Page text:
--------------------------------------------------------------------------------

Operator [24]

--------------------------------------------------------------------------------

At this time, there are no further comments. I will now turn it back to the presenters for closing remarks.

--------------------------------------------------------------------------------

Laurence Eric Penn, Ellington Residential Mortgage REIT - President, CEO & Trustee [25]

--------------------------------------------------------------------------------

I think we're good.

--------------------------------------------------------------------------------

Operator [26]

--------------------------------------------------------------------------------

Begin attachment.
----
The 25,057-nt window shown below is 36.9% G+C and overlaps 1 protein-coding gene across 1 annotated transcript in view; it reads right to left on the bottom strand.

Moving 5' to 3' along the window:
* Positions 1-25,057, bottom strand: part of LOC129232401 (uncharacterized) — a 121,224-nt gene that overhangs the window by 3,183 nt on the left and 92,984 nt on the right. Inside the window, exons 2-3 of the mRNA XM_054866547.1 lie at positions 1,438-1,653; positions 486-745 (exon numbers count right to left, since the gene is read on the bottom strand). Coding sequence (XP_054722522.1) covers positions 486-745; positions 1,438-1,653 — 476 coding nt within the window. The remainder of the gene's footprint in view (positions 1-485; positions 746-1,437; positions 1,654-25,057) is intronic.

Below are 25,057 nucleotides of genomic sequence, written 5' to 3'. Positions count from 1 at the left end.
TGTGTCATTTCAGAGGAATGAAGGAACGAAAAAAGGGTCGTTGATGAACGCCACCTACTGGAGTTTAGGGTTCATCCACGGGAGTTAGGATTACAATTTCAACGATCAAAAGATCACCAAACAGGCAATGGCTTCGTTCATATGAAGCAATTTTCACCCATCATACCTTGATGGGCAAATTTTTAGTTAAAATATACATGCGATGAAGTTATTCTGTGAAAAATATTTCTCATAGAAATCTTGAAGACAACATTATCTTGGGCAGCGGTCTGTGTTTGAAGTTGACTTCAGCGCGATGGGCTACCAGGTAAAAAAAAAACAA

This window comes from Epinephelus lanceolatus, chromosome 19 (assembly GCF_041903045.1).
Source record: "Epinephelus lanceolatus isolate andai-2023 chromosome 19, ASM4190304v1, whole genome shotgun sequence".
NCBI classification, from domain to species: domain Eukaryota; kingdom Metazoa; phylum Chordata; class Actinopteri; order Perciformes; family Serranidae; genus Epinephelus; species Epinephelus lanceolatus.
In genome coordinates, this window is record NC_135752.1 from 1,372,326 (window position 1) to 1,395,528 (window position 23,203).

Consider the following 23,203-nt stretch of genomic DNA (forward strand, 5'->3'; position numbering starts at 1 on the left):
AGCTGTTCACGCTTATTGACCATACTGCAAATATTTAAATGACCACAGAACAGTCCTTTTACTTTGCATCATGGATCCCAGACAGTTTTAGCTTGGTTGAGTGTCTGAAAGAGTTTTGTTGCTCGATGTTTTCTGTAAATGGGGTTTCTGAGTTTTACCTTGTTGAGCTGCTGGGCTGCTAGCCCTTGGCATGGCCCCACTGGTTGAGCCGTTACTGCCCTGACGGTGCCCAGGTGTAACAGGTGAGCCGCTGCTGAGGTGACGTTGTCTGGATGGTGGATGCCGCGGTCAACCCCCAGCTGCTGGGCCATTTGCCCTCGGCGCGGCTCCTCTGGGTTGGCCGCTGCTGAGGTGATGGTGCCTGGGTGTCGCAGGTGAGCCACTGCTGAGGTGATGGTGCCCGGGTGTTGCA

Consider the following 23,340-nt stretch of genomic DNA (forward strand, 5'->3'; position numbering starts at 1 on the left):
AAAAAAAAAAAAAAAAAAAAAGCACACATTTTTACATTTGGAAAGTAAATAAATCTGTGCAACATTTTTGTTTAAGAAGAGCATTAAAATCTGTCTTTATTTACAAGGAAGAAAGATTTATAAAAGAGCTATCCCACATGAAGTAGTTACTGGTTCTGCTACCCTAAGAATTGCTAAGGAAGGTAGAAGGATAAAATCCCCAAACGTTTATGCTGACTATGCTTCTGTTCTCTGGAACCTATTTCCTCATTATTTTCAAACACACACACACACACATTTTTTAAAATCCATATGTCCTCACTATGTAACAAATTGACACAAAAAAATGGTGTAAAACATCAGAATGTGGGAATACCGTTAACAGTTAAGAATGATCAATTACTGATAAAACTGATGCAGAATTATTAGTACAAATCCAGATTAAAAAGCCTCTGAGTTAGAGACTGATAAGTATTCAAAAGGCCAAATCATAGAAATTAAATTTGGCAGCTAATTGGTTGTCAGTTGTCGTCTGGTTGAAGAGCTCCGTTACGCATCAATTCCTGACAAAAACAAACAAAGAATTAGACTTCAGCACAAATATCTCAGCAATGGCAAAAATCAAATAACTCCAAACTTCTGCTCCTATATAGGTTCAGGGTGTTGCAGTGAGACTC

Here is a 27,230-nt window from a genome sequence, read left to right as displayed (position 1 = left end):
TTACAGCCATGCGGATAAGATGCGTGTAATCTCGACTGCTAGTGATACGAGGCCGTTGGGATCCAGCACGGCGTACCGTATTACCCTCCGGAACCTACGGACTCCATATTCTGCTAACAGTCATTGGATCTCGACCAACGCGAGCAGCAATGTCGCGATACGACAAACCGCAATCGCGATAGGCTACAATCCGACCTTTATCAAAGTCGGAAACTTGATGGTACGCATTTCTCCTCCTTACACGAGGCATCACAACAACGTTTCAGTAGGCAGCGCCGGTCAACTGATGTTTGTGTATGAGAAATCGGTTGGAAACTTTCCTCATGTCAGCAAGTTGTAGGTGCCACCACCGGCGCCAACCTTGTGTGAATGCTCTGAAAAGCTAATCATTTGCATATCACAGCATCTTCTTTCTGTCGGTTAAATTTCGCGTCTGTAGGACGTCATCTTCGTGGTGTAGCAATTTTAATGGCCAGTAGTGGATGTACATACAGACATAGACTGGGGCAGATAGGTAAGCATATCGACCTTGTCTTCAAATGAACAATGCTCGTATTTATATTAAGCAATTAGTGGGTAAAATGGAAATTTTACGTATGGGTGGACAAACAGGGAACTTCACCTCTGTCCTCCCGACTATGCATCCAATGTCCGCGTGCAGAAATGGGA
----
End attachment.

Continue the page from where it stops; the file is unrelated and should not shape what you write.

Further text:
Okay. This concludes today's conference call. You may now disconnect.

--------------------------------------------------------------------------------

Laurence Eric Penn, Ellington Residential Mortgage REIT - President, CEO & Trustee [27]

--------------------------------------------------------------------------------

Thank you.

--------------------------------------------------------------------------------

Operator [28]

--------------------------------------------------------------------------------

You're welcome.